"push along by direct, continuous strength; attempt to move by pushing," Middle English shouven, from Old English scufan, sceofan "push away, thrust, push with violence" (class II strong verb; past tense sceaf, past participle scoven), from Proto-Germanic *skūbanan (source also of Old Norse skufa, Old Frisian skuva, Dutch schuiven, Old High German scioban, German schieben "to push, thrust," Gothic af-skiuban), from PIE root *skeubh- "to shove" (source also of scuffle, shuffle, shovel; likely cognates outside Germanic include Lithuanian skubti "to make haste," skubinti "to hasten").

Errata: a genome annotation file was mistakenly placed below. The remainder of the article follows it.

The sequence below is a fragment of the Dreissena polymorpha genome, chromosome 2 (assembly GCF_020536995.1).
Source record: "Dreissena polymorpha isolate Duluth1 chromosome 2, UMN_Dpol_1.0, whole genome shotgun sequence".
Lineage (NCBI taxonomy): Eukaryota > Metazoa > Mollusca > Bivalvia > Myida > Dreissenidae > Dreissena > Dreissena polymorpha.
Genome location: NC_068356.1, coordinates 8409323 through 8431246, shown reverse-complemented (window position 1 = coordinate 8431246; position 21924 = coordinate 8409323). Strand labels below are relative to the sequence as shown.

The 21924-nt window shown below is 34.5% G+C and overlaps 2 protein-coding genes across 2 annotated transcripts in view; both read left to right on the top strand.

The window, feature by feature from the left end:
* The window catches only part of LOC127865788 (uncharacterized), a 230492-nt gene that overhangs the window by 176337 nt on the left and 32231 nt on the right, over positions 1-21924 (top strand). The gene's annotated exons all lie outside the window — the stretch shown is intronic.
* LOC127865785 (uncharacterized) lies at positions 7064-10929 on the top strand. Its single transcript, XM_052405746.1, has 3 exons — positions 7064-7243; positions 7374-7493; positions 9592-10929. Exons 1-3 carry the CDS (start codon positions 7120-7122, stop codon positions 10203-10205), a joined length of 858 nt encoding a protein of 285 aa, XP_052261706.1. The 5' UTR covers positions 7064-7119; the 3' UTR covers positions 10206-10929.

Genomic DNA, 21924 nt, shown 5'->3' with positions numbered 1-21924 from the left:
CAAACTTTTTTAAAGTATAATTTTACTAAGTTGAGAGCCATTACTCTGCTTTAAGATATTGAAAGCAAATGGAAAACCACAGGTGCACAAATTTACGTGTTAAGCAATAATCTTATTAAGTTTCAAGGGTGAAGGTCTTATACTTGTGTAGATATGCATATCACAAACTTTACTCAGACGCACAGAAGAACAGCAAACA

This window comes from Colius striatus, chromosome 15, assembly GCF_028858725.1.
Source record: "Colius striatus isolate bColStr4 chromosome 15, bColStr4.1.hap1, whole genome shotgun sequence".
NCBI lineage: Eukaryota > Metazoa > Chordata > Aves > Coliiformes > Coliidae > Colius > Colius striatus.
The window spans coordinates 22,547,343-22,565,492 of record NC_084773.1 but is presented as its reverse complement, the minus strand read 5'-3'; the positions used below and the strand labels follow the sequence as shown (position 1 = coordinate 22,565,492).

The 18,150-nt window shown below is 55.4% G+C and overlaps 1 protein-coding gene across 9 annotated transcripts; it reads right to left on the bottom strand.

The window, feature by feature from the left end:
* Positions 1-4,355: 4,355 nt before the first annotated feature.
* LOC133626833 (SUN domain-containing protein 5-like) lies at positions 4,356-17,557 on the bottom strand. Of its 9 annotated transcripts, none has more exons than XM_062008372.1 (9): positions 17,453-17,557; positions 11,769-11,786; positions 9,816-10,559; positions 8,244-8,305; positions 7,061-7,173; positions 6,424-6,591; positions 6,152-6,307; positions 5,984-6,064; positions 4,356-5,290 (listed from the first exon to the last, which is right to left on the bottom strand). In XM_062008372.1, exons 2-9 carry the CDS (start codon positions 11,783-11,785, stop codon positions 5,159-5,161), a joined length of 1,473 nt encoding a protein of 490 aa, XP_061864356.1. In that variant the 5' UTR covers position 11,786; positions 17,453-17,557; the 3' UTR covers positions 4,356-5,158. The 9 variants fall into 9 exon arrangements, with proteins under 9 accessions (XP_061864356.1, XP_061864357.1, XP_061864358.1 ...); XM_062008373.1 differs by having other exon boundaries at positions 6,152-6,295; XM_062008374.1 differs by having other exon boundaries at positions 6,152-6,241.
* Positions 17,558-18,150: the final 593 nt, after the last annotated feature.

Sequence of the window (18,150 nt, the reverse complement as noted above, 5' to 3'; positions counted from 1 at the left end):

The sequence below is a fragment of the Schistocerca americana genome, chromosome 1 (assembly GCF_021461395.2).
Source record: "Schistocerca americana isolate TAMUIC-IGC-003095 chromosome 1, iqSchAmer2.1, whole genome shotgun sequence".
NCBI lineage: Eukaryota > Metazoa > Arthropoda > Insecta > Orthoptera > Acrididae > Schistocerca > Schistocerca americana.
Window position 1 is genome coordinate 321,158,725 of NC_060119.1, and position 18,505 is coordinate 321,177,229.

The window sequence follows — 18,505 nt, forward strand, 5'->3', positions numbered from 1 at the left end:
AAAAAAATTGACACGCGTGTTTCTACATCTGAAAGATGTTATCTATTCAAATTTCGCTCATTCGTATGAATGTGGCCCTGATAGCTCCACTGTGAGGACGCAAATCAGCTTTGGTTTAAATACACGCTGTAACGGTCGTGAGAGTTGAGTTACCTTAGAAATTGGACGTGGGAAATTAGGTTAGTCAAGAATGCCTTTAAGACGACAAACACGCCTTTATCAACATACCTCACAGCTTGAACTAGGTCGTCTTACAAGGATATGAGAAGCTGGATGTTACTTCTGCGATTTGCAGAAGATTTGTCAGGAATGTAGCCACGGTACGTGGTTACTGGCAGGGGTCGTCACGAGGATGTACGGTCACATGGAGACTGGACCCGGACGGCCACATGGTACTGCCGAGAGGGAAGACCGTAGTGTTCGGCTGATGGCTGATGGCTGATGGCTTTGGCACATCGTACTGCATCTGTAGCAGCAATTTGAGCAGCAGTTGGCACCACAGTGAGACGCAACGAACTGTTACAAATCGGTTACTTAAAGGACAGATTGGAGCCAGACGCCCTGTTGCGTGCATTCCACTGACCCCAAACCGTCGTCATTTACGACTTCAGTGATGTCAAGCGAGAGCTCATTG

It has been replaced by push in all but colloquial and nautical usage. The intransitive sense of "press or push forward" was in Old English. Related: Shoved; shoving.
Shove off "leave" (1844) is from the boating sense of "cause to move away from shore by pushing with poles or oars (c. 1600). Shove the queer (1859) was an old expression for "to counterfeit money." Shove it had an earlier sense of "depart" before it became a rude synonym for stick it (by 1941) with implied destination.
updated on September 02, 2022